Monday, February 15, 2010

One more...

I'm dying. 

Okay.  Maybe not.

But close. 

I quit smoking (again) on Saturday morning.  Have you ever tried to quit smoking?  I'm jumping ahead of myself...have you ever smoked before? 

It's fabulous.  The taste of it, the smell of it, the feel of it between your lips.  Ugh.  I would kill for a cigarette right now. 

Aside from all of it's fabulousness though, is a stigma.  After moving into the new house, I stepped out onto the deck to have a smoke and I heard this voice from nowhere (maybe it was God) say, "Oh no.  She's a smoker."  Pause. "No, I'm watching her right now."  Pause.  "On the patio."  I looked everywhere to see where the voice was coming from, but I couldn't find it.  I slowly put the cigarette out and slinked back inside. 

Another time, I was smoking in a parking lot, with Q near by.  Some old guy walks by and mutters (very loudly, probably because he was deaf...) "Bet she smokes with the kid in the car too."  It's the stigma.  I'm a trailer trash momma.

Your clothes smell, your hair smells, your hands smell, your breath smells. 

Then there's the whole it-could-kill-you thing.  How can something so wonderful be so lethal?  How?  This is my main reason for quitting.  Q saying, "you know you're going to die if you keep smoking, right?" Damn public service announcements -educating our kids.  I think PSA's should mind their own business. 

I quit smoking a year ago.  And I was pretty good for 5 whole months.  And then I thought I could have just one more.  That's the can't just have one more.  It leads to another, and another.  Plus, I substititued candy for cigarettes, so I gained about 20 lbs.  Everytime I craved a cigarette, I'd eat a chocolate bar instead.  The first time someone asked if I was expecting, I laughed it off (and asked what she thought I was expecting...)  When the second person asked when the baby was due...It was all I could do to keep from ripping their head off. 

I guess everyone has a different reaction to quitting smoking.  I'm going cold turkey.  Nothing else has worked in the past.  It just prolongs the inevitable...smoking again...   I've tried accupunture, nicorettes, the patch.  They just keep nicotine in my system, and make me crave it more. My withdrawl consists of insane nausea, combined with bouts of dizziness.   My lungs feel as though someone broke every single one of my ribs and then jumped on them once more just to be sure.  Not to mention the overwhelming desire to punch the guy who cut me off in traffic, yell at the wind for blowing my hair into a mess, or any other number of completely irrational outbursts that could possibly release a tiny bit of angst I'm feeling.  So, I'm on day 3 of feeling like I need to puke.  And the world is spinning.  Even when I close my eyes.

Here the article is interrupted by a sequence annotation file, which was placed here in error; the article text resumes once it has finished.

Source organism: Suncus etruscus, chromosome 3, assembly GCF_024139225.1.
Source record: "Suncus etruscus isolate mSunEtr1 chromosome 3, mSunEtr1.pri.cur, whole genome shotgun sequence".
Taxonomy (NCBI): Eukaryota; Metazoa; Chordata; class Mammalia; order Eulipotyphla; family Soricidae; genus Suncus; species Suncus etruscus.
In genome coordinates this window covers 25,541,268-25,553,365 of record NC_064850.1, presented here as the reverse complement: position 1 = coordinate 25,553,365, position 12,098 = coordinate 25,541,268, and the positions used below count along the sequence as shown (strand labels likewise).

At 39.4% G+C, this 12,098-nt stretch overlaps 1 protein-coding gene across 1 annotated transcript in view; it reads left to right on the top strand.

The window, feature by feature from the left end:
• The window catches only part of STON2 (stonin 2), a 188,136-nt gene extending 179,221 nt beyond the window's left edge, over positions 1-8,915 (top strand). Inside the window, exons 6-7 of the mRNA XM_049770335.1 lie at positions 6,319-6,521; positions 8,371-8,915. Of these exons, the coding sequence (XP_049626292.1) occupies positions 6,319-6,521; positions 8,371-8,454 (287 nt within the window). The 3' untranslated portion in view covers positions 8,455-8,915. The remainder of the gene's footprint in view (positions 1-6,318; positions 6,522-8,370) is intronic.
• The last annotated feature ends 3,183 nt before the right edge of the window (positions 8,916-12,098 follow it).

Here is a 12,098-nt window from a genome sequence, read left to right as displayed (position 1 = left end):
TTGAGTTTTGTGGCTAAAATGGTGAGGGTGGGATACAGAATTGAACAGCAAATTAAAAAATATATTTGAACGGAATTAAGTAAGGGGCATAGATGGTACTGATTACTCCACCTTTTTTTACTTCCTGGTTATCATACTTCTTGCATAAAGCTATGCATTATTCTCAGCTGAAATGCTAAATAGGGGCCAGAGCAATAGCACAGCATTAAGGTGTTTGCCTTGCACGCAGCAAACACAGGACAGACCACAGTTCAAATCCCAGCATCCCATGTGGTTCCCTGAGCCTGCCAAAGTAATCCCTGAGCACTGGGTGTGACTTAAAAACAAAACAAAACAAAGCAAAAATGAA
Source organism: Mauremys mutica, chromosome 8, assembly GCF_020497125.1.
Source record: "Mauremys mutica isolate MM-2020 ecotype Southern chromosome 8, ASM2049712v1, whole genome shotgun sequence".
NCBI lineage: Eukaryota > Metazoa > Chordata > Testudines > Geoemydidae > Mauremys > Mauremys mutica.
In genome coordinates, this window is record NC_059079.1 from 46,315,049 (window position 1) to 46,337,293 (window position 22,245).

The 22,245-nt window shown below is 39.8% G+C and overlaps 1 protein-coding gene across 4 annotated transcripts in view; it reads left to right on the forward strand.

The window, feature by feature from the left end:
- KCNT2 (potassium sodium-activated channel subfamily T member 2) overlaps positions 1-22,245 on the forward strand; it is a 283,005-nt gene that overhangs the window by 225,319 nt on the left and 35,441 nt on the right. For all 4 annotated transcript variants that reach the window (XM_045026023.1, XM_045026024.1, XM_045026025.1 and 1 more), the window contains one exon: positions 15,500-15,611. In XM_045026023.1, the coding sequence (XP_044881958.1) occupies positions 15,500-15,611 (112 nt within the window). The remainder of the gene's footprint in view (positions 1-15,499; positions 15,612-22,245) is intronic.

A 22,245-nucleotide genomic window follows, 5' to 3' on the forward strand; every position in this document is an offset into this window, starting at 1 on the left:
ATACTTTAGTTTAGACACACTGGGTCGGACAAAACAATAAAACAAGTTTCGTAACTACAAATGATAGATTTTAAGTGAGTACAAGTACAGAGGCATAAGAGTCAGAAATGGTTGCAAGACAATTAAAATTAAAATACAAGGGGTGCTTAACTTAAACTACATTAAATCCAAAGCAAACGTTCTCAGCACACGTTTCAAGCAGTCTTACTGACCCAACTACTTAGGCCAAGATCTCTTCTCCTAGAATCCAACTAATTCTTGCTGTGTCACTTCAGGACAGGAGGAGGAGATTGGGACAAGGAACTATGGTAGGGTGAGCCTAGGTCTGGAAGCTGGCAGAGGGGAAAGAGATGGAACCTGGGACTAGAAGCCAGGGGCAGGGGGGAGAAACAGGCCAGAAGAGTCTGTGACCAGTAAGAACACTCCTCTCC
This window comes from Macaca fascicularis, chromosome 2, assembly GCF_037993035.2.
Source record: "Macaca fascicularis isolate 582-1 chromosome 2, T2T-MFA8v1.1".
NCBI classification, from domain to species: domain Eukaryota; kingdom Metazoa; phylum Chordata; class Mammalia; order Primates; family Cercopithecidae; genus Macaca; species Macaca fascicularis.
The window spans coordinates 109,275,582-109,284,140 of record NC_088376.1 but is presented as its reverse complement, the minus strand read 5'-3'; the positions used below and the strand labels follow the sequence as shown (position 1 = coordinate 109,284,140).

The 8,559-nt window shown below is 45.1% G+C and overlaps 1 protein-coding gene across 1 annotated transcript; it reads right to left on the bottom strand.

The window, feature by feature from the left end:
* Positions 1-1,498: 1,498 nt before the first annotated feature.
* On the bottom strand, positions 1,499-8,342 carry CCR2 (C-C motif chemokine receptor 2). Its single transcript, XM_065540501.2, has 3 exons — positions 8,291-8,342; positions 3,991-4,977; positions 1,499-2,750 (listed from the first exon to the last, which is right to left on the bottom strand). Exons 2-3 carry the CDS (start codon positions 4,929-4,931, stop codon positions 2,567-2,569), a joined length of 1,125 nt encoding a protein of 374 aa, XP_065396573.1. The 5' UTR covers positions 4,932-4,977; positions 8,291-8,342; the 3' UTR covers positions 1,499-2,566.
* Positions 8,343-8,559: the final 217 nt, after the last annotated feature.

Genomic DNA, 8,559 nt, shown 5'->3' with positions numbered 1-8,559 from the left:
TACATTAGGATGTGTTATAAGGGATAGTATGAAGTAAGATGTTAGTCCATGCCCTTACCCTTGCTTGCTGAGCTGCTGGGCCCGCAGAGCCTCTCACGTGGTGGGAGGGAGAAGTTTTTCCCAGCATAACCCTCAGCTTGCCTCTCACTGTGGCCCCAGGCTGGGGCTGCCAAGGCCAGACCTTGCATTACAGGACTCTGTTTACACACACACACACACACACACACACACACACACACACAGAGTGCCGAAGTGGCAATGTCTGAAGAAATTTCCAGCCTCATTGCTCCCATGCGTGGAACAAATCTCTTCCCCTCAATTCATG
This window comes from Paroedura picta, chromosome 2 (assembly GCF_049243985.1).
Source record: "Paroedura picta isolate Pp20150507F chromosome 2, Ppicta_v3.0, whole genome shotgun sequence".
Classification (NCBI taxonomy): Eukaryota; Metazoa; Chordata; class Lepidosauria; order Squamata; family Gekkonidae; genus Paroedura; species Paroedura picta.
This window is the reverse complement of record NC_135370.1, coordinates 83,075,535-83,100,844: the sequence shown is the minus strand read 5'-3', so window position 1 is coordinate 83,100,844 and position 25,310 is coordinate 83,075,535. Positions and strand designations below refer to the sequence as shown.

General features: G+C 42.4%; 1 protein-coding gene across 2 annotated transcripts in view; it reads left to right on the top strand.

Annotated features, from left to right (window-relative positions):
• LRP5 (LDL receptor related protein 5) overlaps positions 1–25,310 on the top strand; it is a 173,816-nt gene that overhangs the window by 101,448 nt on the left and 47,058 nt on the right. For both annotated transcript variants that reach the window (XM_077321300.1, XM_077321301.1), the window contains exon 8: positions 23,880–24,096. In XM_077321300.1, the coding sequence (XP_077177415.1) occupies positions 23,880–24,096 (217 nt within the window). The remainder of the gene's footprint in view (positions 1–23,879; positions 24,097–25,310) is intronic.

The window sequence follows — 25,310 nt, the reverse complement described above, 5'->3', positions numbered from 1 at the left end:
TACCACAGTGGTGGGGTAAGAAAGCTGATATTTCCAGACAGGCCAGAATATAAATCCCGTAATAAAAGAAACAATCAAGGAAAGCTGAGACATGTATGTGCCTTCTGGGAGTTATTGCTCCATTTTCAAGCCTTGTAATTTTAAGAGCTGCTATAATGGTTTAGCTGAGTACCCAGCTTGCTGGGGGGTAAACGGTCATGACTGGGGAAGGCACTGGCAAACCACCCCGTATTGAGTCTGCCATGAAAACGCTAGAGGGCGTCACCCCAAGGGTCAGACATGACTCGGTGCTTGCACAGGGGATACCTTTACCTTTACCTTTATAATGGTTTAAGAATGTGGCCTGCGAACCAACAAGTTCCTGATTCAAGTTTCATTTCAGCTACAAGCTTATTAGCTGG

And this is not even the worst of it.  Once the physical withdrawl symptoms disappear...then the mental/emotional ones begin.  Smoking is a relationship.  I know this sounds ridiculous to some.  But it is a relationship.  It's like the abusive boyfriend that you keep going back to because after he hits you, he tells you he loves you and all you remember is the wonderful things about him.  Quitting is a process.  Breaking the routine.  The first coffee without a cigarette, the first beer without a cigarette.  The most haunting thought ever is that I can never have another smoke again.  I look at people who are smoking, and I think,"Oh!  They're so lucky!  They're allowed to smoke."

Once this wave of nausea passes, I will be reminded of the fact that as the nicotine leaves my body, the following is happening:

  • 20 minutes: My blood pressure and pulse rate return to normal
  • 8 hours: Oxygen levels in my blood return to normal.
  • 24 hours: Carbon monoxide has been eliminated from my body. Lungs start to clear out mucus and other smoking debris.
  • 48 hours: There is no nicotine left in my body. Ability to taste and smell is greatly improved.
  • 72 hours: Breathing becomes easier. Bronchial tubes begin to relax and my energy levels increase.
  • 2-12 weeks: Circulation improves throughout my body, making walking and running a whole lot easier.
  • 3-9 months: Coughs, wheezing and breathing problems get better as lung functions increase by up to 10%. 
  • 5 yrs: Heart attack falls to about half that of a smoker.
  • 10 years: Risk of lung cancer falls to half that of a smoker. Risk of heart attack falls to same as someone who has never smoked.
I want to drop kick everyone who says I can do it.  If I wanted your opinion, I'd ask for it.  I can jump from an airplane too.  Doesn't mean I'm going to.  And stop having faith in me.  Okay?  Okay.


  1. Congratulations on going cold turkey. It's the only way to go. Never look back.

  2. Oh, more than two days. Eeeek. I'm so crossing my fingers for you. Wait until you get to smell spring.